Refusal to Adopt Budget Reform Priorities Last Decade Contributing to Financial Woes Now

It’s getting harder to be an elected official these days. Time was you could throw a little of the people’s hard-earned money this way or that and make a lot of people happy.  Ahh, those were the good old days…for politicians, not taxpayers. Now the word is that the FY2012 budget will be at least $600 million short.

This is why when I was a member of the General Assembly, I sponsored several bills establishing a limit on the amount of growth in state general revenue dollars that state elected officials can spend in a given year.  Of course such a ratoinal, fiscally conservative idea was met with editorials suggesting the legislation would lead to massive spending cuts.  Well here we are years later, we didn’t limit spending growth when we should have and what’s happening? Massive spending cuts!

The House would generally pass my bill and the Senate would always kill it.  Certain groups, known as rent seekers (individuals or groups that lobby government for taxing, spending and regulatory policies that give them financial benefits or other special advantages at the expense of the taxpayers) were succesful in stopping fiscally-responsible efforts that would have prevented state government from raiding the pocketbooks of Missouri families.

Throughout the 1990’s Missouri politicians spent like drunken sailors by massively expanding government programs and spending every dime the state collected without forethought to what would happen in a recession.  The days of reckoning came in 2001 as Missouri faced massive deficits because previous politicians over-promised in good times without preparing for tough times.

The growth limits proposed would have  provided long-term stability to Missouri’s budget by limiting the amount that politicians can spend and establishing state savings accounts to ensure dollars are available in tough times.  Although the time between the last downturn and this one was short, even during that brief period of time a growth limit would have helped the budget crisis currently being experienced.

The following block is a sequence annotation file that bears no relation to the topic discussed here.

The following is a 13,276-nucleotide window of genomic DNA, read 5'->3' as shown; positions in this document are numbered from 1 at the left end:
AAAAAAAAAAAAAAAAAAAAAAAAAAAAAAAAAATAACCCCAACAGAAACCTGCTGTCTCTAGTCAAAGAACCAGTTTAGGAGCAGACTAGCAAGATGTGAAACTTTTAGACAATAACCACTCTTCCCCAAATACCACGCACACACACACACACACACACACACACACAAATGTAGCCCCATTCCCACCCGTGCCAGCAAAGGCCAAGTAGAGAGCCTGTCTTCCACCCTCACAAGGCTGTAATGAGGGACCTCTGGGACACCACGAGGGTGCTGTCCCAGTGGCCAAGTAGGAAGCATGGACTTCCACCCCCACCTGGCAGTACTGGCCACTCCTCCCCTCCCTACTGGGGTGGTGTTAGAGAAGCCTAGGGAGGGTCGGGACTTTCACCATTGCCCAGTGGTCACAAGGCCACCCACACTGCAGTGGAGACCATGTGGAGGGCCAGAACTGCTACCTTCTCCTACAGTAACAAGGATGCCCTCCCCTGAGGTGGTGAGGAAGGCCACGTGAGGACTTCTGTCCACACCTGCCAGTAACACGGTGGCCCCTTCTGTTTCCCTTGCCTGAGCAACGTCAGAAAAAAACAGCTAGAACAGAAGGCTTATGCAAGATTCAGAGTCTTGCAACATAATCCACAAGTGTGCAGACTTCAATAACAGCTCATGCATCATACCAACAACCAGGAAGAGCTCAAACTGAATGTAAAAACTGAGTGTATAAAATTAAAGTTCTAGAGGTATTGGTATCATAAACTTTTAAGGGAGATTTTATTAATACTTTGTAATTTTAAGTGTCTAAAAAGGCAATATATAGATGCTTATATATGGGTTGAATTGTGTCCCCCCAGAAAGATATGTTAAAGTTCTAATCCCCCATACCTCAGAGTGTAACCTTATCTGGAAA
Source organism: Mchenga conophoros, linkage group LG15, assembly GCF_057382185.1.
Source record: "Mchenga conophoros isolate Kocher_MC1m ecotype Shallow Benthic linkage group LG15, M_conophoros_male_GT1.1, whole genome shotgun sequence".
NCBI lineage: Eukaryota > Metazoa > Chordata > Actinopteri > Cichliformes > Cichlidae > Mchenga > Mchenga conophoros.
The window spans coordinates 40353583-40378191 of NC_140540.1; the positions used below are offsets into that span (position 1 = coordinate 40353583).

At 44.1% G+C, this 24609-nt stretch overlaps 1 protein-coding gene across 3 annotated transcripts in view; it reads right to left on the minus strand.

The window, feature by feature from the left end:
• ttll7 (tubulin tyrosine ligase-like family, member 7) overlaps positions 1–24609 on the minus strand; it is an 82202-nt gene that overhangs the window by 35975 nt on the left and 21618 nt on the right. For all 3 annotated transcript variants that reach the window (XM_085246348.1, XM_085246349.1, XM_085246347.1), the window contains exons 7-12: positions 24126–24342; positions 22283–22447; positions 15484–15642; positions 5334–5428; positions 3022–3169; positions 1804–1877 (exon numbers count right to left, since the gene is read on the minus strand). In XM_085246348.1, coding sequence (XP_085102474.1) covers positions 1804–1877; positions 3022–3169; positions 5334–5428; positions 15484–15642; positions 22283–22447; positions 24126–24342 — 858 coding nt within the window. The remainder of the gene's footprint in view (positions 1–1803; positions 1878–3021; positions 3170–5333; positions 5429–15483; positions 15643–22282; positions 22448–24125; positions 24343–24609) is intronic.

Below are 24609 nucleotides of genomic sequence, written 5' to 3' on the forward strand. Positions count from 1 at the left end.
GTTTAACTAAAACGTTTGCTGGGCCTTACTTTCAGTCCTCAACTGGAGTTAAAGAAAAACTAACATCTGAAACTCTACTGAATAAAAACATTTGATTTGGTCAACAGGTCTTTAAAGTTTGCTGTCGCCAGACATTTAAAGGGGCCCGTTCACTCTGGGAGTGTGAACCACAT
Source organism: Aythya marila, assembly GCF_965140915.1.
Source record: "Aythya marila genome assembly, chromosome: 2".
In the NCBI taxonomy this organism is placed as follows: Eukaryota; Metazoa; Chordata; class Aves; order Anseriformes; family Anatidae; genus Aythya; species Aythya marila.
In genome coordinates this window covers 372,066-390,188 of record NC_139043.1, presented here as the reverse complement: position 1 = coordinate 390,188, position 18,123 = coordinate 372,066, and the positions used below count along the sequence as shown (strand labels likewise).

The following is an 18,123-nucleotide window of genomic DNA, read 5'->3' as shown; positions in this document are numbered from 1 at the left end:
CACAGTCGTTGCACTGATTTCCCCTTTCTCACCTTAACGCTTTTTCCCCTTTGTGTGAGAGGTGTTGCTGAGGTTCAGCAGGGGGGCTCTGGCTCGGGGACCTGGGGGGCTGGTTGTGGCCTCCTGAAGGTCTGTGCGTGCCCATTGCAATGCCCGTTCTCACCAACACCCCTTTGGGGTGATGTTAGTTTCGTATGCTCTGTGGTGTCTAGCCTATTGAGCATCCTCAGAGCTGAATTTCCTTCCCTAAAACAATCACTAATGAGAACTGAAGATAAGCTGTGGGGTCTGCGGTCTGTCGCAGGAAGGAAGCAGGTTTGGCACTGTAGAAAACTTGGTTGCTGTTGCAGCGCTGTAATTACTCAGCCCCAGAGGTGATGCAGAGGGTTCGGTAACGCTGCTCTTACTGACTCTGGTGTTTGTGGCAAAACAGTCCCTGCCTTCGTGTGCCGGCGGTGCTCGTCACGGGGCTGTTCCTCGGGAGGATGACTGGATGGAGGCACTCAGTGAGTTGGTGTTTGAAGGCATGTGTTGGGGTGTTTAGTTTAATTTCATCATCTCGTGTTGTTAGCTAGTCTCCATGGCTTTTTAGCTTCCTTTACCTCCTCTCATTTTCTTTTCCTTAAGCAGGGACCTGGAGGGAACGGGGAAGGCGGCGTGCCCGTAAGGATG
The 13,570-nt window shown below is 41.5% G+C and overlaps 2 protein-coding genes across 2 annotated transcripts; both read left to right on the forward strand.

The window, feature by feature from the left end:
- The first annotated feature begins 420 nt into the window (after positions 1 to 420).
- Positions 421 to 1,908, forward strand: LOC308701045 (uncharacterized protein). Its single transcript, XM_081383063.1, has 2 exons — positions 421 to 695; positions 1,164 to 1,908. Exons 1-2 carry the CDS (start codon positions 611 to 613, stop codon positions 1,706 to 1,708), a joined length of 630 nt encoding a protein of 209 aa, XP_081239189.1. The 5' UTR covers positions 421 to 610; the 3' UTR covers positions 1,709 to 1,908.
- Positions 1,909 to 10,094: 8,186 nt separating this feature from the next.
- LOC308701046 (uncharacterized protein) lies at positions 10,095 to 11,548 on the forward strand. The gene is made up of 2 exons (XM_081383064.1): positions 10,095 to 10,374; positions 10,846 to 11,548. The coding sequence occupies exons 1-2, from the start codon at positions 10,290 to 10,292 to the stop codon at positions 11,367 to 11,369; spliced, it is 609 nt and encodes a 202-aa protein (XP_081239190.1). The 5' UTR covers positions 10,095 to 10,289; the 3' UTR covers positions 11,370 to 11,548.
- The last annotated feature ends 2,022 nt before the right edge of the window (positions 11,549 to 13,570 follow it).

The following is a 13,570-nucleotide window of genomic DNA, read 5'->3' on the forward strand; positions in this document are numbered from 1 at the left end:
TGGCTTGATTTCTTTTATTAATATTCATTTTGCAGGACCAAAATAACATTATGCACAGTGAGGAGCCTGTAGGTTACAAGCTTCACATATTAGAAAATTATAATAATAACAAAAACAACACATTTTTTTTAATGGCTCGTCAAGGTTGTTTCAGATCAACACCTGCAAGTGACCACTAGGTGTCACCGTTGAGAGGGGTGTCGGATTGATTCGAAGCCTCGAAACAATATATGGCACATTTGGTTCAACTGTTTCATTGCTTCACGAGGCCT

Opponents decry the common sense tool as the destroyer of state services like transportation and higher education.  They cite Colorado’s Taxpayers Bill of Rights (TABOR) as proof of this fact; a red herring argument.  Colorado’s TABOR protected taxpayers and ensured that state would be a leader in economic performance throughout the 1990’s and even through recession.  Colorado’s TABOR encompasses all revenue sources touched by state entities including gasoline taxes and student-paid tuition at colleges and universities.  Gasoline taxes and tuition aren’t considered state revenues in the Missouri plan and wouldn’t be impacted.

After economic recovery began, a flaw in TABOR resulted in an unintended ratchet back of state spending.  Colorado’s voters embraced TABOR, addressing this flaw by temporarily suspending TABOR and returning to pre-recessionary growth levels in ordre to recover from the recession.  Did it work?  It worked great for big government politicians who used the abscence of a limit to grow government.  Now Colorado is in as bad of a financial bind as any other state.

State growth limits spur economic prosperity by adding stability to a state’s tax policy.  They reduce peaks and valleys in spending patterns by saving dollars in good times for use in tough times, attracting new job-providers seeking predictable financial environments.

Opponents suggest a state spending limit will destroy state services.  These opponents also claimed Bob Holden’s tax increase proposals were the only way to avert state government collapse in the early 2000’s.  Despite their sky-is-falling rhetoric state services continued and no tax increase occurred but now they are back clamoring for tax increases again!  We should fix the problem of spending, not put a bandaid on it by feeding the monster.

Rhetoric against the bills always reminded me of Aesop’s tale of the Ant and Grasshopper.  The ant feverishly worked to store food and resources in the summer for use in the winter.  The grasshopper rested on his laurels and wasted his resources.  Winter later arrived and the ant survived; the grasshopper didn’t.  Given the opportunity, I think Missourians would choose to support commonsense spending growth limits rather than be misled down the perilous path of the grasshopper.

Establishing a limit allowing government to prudently grow while requiring politicians to put dollars aside for use in tough economic times is a solid long-term approach to protecting Missourians.

Carl Bearden
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